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Matthew, I'll start on tepotinib. So there will be no update on Vision. There will be an update on INSIGHT 1 at a major conference.

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Marcus Kuhnert, MERCK Kommanditgesellschaft auf Aktien - CFO & Member of Executive Board [7]

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Yes. So I'll take question 2 and 3. Matthew, on Versum synergy realization, I can reassure you, we stand solid as a rock with our promise to realize EUR 75 million cost synergies once we have achieved the closing of Versum, which we continue to expect for the second half of 2019.

Your third question, you're right, we have achieved also milestone payment for or in context of the sale of the biosimilars business beginning of the second quarter. It is included in the numbers. It amounts to EUR 20 million. It is not P&L relevant so you do not find it in the P&L. It is -- it has corrected the so-called contingent considerations. You can see the amount on Page 60 of the quarterly report. And it has -- it was obviously a cash in and this is entered as part of investing cash flow EUR 20 million and we were granted this for the first commercial sales of adalimumab.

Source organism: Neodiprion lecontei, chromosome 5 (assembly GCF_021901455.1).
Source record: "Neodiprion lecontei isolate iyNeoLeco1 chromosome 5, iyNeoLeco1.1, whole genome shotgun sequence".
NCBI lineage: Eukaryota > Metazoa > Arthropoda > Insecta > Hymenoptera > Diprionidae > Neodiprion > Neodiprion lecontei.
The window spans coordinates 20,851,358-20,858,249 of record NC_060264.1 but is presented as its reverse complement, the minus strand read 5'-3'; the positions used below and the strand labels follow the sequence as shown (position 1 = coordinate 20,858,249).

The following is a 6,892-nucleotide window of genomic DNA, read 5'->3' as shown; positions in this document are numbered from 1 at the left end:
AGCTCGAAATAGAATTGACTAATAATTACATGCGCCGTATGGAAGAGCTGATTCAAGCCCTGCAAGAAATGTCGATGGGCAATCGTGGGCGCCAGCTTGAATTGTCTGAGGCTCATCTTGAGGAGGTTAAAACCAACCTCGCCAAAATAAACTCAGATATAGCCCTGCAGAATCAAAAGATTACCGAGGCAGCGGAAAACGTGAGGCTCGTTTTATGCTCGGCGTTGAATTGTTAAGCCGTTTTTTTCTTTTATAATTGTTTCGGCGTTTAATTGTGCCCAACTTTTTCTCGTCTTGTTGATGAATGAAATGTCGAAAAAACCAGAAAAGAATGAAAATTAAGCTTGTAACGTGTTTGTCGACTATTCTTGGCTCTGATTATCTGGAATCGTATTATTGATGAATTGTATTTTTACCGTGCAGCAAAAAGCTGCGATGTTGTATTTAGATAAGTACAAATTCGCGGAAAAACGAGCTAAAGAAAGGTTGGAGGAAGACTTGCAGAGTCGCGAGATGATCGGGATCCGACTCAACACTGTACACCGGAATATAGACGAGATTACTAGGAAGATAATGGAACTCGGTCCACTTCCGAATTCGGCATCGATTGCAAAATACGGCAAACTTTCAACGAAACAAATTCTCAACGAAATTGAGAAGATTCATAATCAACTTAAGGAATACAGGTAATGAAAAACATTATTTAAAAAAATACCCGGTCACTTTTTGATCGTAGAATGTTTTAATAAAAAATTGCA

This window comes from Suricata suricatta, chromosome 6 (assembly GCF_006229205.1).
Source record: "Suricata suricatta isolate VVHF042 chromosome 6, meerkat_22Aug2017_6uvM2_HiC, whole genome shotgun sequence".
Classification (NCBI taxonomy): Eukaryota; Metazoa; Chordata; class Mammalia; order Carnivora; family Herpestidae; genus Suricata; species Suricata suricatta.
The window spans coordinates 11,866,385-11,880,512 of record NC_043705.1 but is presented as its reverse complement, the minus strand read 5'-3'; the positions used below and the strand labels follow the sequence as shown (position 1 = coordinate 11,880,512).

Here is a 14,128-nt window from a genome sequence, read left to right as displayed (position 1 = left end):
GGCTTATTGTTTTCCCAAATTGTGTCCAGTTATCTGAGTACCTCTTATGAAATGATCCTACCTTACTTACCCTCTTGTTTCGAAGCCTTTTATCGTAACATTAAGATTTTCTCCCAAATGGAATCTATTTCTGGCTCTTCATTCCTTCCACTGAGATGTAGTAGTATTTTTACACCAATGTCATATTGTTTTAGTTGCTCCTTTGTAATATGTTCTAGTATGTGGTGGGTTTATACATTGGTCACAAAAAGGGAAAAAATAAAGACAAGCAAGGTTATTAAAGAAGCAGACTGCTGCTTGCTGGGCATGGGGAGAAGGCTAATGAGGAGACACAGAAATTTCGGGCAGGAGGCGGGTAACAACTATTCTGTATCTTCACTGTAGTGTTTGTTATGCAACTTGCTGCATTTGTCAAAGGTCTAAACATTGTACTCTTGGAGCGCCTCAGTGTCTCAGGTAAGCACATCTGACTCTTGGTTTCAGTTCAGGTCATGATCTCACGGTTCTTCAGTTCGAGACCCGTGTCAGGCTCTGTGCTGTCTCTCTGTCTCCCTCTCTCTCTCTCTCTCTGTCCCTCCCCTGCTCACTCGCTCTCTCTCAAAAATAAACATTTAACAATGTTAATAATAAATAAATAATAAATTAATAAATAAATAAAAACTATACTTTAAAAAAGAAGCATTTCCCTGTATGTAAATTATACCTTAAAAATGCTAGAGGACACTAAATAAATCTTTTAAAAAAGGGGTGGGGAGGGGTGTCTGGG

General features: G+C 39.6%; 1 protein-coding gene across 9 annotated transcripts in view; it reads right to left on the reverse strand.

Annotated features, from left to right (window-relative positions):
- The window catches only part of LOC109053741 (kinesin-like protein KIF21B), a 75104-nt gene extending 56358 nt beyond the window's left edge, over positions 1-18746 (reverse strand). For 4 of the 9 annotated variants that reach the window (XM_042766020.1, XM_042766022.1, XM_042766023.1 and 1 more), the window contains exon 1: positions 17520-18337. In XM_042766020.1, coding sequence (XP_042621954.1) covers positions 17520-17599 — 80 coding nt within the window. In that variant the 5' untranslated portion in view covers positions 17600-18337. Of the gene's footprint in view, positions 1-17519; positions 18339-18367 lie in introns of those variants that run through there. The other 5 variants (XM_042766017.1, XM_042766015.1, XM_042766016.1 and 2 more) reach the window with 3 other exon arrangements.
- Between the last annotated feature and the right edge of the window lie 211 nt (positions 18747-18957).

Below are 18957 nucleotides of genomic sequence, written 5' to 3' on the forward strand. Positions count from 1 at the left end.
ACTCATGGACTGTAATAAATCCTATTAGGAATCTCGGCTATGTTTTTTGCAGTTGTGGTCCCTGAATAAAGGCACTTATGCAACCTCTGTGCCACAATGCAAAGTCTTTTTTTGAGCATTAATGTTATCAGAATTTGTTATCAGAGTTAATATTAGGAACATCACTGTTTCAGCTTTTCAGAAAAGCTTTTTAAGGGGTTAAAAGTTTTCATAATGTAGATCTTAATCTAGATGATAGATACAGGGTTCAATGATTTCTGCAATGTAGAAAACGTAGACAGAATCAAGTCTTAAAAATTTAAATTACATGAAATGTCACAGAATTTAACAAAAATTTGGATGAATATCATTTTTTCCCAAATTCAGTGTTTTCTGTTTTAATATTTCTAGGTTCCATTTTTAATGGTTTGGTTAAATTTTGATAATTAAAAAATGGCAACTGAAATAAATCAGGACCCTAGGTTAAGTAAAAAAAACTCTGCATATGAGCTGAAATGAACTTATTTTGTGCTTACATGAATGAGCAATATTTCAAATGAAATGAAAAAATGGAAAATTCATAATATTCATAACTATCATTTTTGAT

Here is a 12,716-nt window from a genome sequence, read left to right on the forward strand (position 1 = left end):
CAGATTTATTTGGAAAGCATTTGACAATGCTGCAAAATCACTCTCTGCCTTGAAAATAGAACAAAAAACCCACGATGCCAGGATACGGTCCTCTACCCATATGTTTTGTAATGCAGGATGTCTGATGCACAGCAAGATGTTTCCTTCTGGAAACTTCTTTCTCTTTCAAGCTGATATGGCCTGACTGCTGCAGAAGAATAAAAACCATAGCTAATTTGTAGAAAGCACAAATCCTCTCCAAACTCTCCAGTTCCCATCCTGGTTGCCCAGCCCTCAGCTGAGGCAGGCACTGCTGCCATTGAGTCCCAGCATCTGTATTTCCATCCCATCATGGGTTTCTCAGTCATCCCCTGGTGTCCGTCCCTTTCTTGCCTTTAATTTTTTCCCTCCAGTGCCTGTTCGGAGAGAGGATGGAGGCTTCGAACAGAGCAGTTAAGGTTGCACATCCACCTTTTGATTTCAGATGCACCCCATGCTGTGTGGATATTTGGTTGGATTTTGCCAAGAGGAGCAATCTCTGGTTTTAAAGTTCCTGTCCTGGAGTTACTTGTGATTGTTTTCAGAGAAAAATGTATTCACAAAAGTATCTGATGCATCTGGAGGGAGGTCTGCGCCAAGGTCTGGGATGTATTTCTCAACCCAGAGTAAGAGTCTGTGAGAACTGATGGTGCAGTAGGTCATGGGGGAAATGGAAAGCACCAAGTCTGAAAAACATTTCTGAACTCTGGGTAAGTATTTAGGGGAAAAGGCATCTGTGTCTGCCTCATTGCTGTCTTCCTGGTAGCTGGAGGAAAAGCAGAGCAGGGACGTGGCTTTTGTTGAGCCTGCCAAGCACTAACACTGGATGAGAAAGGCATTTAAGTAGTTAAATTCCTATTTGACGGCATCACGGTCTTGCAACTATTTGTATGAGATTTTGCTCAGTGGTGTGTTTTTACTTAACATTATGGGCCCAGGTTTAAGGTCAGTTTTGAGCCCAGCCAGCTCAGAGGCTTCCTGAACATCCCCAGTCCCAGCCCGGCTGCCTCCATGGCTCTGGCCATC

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Operator [8]

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And our next question comes from the line of Joseph Lockey from Morgan Stanley.

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Joseph W Lockey, Morgan Stanley, Research Division - Equity Analyst [9]

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Joe Lockey, Morgan Stanley. Marcus on other operating income, can you give any further detail what to expect for 2020? As you said, it is a bit of a plug to sell. So it'd be great if you could help us understand in broad terms how much lower you are expected to be? And then on Mavenclad, if you look at ex-U. S. growth quarter-on-quarter, it seemed quite low. Is there anything unusual going on there? Or is this another Peter Seller's seasonal growth issue?

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Marcus Kuhnert, MERCK Kommanditgesellschaft auf Aktien - CFO & Member of Executive Board [10]